Ethiopian Freight Forwarders and Shipping Agents Association

EFFSAA Weekly Newsletter, Vol. 01, No. 047

Shipping Enterprise Gives Waiver to Importers

Shipping Enterprise Gives Waiver to Importers

Local importers have begun receiving waivers from the Ethiopian Shipping & Logistics Services Enterprise (ESLSE), allowing them to use other shipping companies to transport their goods from ports in China.

After months of uncertainty due to the global shortage of shipping containers, the move enables importers to bring their goods in from the Far East nation, the source of a fourth of Ethiopia’s imports.

Strict COVID-19 lockdowns in the global west and south meant that containers were not offloaded and loaded at the usual pace, creating disruptive shortages. Because of a directive making the Enterprise the only option for importers, they have had no choice but to wait months for their goods to be picked up while enduring staggering surges in transportation costs, a state of affairs that is creating fears of a critical shortage of imported goods in the months ahead.

The Enterprise only permitted importers to use other shipping companies in the rare case that their goods were moving from ports where its ships do not dock or where it has no agents present. Though it targeted to transport 170,000 containers last year, the Enterprise only managed to move 150,000, with more than 13,000 containers currently stranded in Chinese ports.

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Logistics Improvement Saved 1.5 billion Birr, Says Transport Minister

The measures taken to improve the logistics services during the concluded budget year have helped save 1.5 billion Birr, according to Ministry of Transport. It is believed that the transport and logistics service have a significant role in lifting the country out of poverty. Accordingly, a National Logistics Council was established early in the budget year to improve the challenges in the sector.

Transport Minister Dagmawit Moges told that, exports costed the country huge amount of foreign currency as they were sealed in containers at ports. She added that the unnecessary cost is now reduced because almost 90 percent sealing of goods has been made within the country. Furthermore, the minister pointed out that works have been underway to upgrade the Dikil-Dagur 100 km road, which is part of the Djibouti-Galafi road.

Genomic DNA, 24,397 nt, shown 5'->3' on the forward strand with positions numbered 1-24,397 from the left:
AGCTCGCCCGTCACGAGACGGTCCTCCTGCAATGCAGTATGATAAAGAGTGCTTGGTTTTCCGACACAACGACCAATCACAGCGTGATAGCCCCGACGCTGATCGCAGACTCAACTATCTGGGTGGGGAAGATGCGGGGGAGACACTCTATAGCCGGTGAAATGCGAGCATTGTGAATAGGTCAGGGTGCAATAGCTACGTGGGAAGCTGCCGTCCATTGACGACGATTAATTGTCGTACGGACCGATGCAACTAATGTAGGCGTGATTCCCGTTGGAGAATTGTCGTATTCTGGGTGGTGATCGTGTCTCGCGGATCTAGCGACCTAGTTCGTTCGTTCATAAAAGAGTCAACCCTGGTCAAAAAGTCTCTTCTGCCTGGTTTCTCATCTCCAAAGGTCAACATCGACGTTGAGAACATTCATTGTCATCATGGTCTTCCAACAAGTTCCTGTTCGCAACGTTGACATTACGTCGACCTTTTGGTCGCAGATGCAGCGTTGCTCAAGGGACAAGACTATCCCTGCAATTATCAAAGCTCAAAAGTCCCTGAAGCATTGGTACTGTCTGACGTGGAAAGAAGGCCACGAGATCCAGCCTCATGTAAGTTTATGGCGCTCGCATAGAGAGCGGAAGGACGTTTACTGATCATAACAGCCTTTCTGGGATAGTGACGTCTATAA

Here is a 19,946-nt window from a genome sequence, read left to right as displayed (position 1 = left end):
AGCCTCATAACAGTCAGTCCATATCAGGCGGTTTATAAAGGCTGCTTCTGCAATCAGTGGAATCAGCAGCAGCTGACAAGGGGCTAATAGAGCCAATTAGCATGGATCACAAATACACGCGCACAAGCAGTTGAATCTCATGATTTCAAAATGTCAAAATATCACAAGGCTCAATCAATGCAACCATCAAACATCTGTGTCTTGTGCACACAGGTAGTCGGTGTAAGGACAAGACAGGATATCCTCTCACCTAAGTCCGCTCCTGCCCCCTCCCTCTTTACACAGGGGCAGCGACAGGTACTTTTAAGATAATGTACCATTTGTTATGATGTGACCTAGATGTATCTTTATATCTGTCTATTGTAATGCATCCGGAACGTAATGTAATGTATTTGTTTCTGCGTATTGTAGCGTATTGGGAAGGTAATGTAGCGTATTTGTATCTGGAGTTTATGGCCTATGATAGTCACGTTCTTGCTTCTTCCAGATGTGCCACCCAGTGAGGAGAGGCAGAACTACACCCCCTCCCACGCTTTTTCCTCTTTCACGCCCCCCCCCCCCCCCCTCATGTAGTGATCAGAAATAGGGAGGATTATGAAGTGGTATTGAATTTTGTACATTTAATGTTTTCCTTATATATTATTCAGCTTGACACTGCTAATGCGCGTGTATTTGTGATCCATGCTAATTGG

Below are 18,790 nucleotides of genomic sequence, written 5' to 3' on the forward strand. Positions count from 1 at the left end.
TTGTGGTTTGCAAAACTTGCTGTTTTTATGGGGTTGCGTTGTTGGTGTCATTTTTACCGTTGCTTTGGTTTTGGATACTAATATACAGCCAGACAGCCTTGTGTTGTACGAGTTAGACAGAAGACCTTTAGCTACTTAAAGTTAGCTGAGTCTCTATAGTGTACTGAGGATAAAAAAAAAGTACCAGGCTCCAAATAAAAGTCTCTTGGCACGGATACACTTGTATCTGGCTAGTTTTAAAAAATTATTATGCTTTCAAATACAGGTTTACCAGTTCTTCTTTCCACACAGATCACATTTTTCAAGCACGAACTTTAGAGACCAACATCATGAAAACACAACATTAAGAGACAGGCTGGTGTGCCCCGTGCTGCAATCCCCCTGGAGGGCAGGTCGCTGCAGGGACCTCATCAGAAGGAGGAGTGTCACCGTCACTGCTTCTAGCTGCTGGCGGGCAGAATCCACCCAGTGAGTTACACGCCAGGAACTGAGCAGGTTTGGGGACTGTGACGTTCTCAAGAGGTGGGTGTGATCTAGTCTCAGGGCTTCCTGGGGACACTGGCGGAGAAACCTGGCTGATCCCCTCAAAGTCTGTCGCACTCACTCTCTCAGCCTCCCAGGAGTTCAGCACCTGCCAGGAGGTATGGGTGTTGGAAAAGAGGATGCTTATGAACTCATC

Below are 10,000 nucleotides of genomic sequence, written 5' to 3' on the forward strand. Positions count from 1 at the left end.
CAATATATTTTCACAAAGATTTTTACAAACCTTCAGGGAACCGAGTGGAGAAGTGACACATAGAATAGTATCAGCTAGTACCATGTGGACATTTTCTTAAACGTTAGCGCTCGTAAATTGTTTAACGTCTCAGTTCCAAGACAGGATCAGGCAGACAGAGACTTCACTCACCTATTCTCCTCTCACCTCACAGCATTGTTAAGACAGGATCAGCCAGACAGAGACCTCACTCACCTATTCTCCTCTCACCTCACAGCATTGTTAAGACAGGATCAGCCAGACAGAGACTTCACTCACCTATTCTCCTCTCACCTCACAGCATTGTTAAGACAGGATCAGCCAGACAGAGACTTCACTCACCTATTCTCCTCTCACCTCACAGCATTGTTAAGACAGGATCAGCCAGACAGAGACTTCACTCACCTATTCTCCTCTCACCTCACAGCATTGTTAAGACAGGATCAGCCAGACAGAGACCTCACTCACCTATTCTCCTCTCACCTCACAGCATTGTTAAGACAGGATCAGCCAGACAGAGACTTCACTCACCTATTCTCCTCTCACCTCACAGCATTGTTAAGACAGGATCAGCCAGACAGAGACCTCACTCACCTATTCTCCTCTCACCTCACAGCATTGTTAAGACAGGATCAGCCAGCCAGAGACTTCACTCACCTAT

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ESLSE strategizes to lift containers from congested Chinese ports

The Ethiopian Shipping and Logistics Services Enterprise (ESLSE) announced that it is working to manage the containerized consignment challenges under short and midterm plans. Half a billion-birr worth of new containers have been procured.

The logistics giant that is in challenges on the global phenomenon of cargo boxes shortage stated that meanwhile the problem is still not easing on ESLSE, it has enabled to ship 150,000 containerized cargos in the 2020/21 budget year that ended on July 7.

ESLSE is currently looking to buy more boxes to solve the challenge that is expected tom be prolonged for more years on the midterm strategy.
“If we buy containers and at the same time transport cargos to our destination it would make us profitable. At the same time, we shall have additional containers,” Roba Megersa CEO of ESLSE says, adding, “when it is also compared with the current rates of leasing space on other companies; transporting cargos with our new containers would make us profitable, due to that we are working to buy more containers.”

Under the revised strategy, ESLSE has targeted to own 10,000 containers, “if our boxes are increased, we shall assign our vessels to lift cargos that would be congested in different ports.”